If you order or hatch a batch of chicks, you’re likely to end up with a mixture of hens and roosters. While that may be the natural outcome, many backyard farmers prefer hens to roosters. Some cities even ban roosters! Loud, aggressive, and territorial, roosters don’t offer many of the benefits of their egg-laying, quieter female counterparts. Do you want a rooster in your backyard? Here’s what you should know.
If you want fertilized eggs and therefore a larger flock, a rooster is a vital part of your farm. He’ll also serve as a watchful eye, keeping the hens safe from most predators. He will cry loudly to warn the flock from dangers. In fact, crowing is one of the rooster’s most distinctive features. Crowing begins around the time he is 4 months old and continues for the duration of his life, multiple times a day. The belief that roosters crow only as the sun comes up is a farce. Roosters crow whenever they feel like it. They crow to claim territory, assert dominance, or just because it appeals to them in the moment. The noisy nature of the rooster is one main reasons why they are not allowed in many towns.
While a rooster is not required for a hen to lay eggs, it’s required for her to lay fertilized eggs that will hatch into new chicks. This is a fantastic benefit. You most likely won’t want more than one rooster for a small flock, however. He’ll provide adequate fertilization and protection. Roosters can be aggressive and territorial, especially toward other roosters. They can also be aggressive toward people and other pets. Their beaks and spiny legs can do a lot of damage, so be careful! Poultry live in a social hierarchy, and a dominant male will make it well known that he is the head of the coop.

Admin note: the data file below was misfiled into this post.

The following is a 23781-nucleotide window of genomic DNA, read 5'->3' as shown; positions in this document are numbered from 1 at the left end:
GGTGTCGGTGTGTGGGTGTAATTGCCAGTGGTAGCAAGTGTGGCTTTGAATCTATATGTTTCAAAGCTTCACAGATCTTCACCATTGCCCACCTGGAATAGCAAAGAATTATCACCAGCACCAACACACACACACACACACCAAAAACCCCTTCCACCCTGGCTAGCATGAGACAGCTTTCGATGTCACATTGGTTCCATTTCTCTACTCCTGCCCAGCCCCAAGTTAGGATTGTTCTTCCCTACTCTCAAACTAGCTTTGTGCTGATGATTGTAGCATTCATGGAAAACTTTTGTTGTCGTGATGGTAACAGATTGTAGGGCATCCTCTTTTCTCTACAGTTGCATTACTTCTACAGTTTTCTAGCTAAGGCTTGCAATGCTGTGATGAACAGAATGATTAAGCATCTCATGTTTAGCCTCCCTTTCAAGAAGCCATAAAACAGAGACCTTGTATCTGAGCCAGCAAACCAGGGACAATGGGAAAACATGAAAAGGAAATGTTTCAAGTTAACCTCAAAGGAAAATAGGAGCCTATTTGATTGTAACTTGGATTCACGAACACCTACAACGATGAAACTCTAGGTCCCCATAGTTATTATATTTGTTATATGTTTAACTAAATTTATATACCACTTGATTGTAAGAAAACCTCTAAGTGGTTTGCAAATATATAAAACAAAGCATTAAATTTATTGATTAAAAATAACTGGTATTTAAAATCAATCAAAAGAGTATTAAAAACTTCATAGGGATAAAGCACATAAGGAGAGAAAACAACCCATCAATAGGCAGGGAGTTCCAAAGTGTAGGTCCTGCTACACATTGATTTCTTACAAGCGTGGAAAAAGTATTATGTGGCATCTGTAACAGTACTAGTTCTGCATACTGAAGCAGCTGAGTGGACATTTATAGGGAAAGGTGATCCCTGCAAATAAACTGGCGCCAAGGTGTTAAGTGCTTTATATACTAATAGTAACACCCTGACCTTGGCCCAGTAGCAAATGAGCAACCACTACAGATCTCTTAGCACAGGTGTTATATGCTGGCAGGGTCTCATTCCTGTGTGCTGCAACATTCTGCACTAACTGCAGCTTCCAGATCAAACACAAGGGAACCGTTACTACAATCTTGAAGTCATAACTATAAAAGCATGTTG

What’s one to do if they end up with a handful of roosters along with their hens? Egg-producing facilities kill males shortly after hatching. There’s no need to be that cruel. If some of your chicks are male, raise them for meat or list them for sale in the classified ads. There may be someone else in your area who would like a rooster. Raising dual-purpose birds will give you excellent layers as well as meat birds. If you order a fair quantity of chicks, expect a good portion of them to be male. It’s best to have a plan beforehand.
Roosters have been vilified in modern culture, but they can be very rewarding and wonderful animals to raise. Do your research, use common sense, and keep the number of roosters in your flock low. Raising roosters is a whole new experience.